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Communities for Cycling update

from left:  Dana Souza, Director City of Greenville Parks; Janet Oakley, SCDOT Secretary of Transportation, Amy Johnson, PCC Executive Director; Bill Meyer, Director Planning Rock Hill; Tim Keane, Director Planning Charleston.

Second C4C meeting (August 2014) at SCDOT.  From left: Dana Souza, Director City of Greenville Parks; Janet Oakley, SCDOT Secretary of Transportation, Amy Johnson, PCC Executive Director; Bill Meyer, Director Rock Hill Planning; Tim Keane, Director Charleston Planning.

With the PCC serving as Secretary to the program Communities for Cycling, this group serves as a forum and best practice exchange for local planners and engineers wanting to learn about model bicycle and pedestrian planning and design.  It turns out there are a LOT of planners and engineers itching to learn the newest bike and pedestrian friendly designs.  They also share some interesting insights with us about their challenges and opportunities locally and statewide.

Twice this year, the leadership team met with SCDOT leadership.  Our leadership team includes the Directors of Planning for Charleston, Greenville (Parks), and Rock Hill (see photo above for a “who’s who”).  We met with SCDOT to discuss how we can improve state and local coordination when state streets are designed and repaved.  Since so many roads in SC are state owned but locally used, and since so many of those are urban arterials have heavy bicycle, transit, and pedestrian demand, working this out is crucial to building a good street network we can all use.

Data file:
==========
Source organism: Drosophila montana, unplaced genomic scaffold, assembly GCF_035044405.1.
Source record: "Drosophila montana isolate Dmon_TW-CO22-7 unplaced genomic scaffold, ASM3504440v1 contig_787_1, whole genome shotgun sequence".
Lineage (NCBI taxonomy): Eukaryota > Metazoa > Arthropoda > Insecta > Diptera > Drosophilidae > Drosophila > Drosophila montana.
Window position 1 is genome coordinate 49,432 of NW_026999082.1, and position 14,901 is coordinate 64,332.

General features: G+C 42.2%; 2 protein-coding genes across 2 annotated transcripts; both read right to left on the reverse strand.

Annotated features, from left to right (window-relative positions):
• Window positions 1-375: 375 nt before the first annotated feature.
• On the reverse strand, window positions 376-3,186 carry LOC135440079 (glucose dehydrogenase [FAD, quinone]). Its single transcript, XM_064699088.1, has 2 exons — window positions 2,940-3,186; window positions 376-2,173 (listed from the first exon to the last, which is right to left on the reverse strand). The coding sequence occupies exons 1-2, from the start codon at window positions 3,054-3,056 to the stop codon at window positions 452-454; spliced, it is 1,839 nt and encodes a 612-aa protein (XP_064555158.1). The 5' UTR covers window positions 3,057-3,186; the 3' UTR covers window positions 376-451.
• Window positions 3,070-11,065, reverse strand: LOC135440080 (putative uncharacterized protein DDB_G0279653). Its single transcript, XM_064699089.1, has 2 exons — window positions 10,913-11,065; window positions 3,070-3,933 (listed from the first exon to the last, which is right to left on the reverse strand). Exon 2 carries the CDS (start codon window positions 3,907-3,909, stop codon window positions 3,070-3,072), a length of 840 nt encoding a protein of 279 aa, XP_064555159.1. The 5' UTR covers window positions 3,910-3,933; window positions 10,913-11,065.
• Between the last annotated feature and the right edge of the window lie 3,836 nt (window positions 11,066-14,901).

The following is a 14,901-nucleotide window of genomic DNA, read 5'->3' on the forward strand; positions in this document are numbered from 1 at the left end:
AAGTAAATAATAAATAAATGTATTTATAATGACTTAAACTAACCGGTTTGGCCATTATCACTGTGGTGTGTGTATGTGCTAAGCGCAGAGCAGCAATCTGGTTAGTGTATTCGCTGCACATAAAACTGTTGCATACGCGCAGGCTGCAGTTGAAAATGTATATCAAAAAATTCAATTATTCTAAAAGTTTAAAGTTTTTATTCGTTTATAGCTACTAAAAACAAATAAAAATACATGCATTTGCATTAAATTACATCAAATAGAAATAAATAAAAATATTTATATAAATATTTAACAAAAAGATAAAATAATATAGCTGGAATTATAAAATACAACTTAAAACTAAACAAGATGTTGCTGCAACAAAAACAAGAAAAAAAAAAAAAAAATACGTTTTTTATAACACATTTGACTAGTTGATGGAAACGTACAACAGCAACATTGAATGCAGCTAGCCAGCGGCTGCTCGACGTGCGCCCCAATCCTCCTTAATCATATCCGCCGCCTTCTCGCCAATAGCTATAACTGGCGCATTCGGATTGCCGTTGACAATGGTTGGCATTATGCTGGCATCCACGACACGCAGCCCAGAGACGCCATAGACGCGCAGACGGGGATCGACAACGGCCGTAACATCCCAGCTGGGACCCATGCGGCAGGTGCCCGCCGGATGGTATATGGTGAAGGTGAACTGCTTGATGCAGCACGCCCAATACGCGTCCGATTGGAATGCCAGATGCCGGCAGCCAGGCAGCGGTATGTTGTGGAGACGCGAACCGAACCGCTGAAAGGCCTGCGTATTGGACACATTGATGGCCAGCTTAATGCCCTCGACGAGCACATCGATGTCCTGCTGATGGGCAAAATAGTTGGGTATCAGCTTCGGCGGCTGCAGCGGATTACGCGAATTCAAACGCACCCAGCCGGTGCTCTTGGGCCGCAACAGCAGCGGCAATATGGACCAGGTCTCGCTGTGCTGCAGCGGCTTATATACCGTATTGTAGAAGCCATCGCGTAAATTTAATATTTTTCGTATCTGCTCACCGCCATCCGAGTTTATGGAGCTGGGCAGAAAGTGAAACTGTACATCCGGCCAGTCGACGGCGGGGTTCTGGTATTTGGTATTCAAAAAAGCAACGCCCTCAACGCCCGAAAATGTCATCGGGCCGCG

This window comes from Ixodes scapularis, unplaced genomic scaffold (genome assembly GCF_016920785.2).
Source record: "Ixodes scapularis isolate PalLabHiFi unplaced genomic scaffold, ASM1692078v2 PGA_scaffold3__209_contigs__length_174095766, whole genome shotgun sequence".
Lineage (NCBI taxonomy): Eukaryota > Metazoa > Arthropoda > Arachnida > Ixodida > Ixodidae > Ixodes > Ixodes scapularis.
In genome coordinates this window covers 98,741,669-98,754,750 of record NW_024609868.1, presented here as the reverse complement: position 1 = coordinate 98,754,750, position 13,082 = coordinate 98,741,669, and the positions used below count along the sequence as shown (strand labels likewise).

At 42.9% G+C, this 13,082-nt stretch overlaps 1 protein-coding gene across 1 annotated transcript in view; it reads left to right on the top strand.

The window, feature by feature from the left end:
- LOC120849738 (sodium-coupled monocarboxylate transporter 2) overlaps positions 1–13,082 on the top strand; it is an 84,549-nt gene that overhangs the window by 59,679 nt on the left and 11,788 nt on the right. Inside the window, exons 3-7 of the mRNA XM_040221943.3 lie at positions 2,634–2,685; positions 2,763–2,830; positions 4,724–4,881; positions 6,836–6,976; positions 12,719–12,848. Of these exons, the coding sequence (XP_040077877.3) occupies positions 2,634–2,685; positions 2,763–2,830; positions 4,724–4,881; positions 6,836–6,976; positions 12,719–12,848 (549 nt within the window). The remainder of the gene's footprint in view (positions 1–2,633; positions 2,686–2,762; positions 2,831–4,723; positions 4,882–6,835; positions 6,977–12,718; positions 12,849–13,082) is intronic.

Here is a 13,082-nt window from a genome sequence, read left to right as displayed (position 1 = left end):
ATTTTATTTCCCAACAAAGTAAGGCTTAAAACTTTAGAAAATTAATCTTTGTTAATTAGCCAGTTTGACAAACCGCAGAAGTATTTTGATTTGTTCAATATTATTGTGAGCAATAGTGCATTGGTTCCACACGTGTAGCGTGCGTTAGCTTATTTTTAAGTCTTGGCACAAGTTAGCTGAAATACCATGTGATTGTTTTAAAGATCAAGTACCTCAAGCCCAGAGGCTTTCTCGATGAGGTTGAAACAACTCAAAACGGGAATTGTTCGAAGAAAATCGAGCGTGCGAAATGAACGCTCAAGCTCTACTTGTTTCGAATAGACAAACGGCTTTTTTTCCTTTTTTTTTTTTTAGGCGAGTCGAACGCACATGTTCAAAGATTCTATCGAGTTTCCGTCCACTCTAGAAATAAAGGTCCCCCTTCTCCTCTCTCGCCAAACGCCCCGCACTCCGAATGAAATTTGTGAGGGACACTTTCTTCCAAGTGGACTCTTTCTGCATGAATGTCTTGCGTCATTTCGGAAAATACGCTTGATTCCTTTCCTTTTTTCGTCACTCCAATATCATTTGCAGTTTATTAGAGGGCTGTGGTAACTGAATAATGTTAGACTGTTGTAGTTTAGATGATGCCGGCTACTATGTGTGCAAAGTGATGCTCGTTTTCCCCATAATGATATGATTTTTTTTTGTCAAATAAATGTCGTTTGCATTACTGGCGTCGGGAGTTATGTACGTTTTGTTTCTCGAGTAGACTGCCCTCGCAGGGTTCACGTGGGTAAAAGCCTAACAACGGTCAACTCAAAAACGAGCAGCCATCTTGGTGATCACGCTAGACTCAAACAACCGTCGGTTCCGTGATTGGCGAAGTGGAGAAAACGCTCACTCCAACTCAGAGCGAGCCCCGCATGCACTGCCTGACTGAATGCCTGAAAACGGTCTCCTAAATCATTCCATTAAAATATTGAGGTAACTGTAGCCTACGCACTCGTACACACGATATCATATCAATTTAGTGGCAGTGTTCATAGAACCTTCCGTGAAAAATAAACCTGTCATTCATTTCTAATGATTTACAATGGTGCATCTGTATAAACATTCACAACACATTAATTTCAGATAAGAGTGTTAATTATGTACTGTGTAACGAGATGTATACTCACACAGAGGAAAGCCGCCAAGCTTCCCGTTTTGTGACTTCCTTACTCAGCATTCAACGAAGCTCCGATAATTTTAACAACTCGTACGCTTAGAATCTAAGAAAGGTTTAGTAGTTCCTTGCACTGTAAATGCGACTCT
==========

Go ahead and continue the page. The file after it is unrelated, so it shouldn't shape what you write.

For some context, we first met in January 2014 with the Deputy Secretaries of Engineering and Planning at SCDOT.  The Greenville and Charleston planning directors talked about visions for their communities and opportunities for working better with SCDOT.  One topic was the process of applying local street design on state owned roads, as a “Local Public Agency (LPA)”.  At the time, the process was too cumbersome, since applications were needed for every project, and the solution was a longer permit – preferably 3 years.  To the credit of SCDOT, they knew this issue of making the LPA process easier, and had already been in discussions statewide.  Our meeting was one more of those discussions, and SCDOT made this positive change a few months later in May 2014.  The red tape was reduced and qualified local engineers and planners can now more effectively design well on their urban, state owned streets.  Thanks, SCDOT, for listening.

Our most recent meeting August 22 was equally interesting.  We met with the new SCDOT Secretary Oakley and discussed the visions for Rock Hill, Greenville, and Charleston.  All 3 cities expressed that bicycle and pedestrian friendly design is essential to their future growth, economies, and community health, and I expressed the work of many other cities & towns with similar visions.  Secretary Oakley agreed with these community visions and in prioritizing local plans.  And to boot, she wore a bike pin to this meeting.  We saw we still have work to do with an SCDOT Complete Streets policy, yet without a doubt this introductory meeting was the start of establishing that face time between local priorities and state planning, which we know is vital to statewide success.

 

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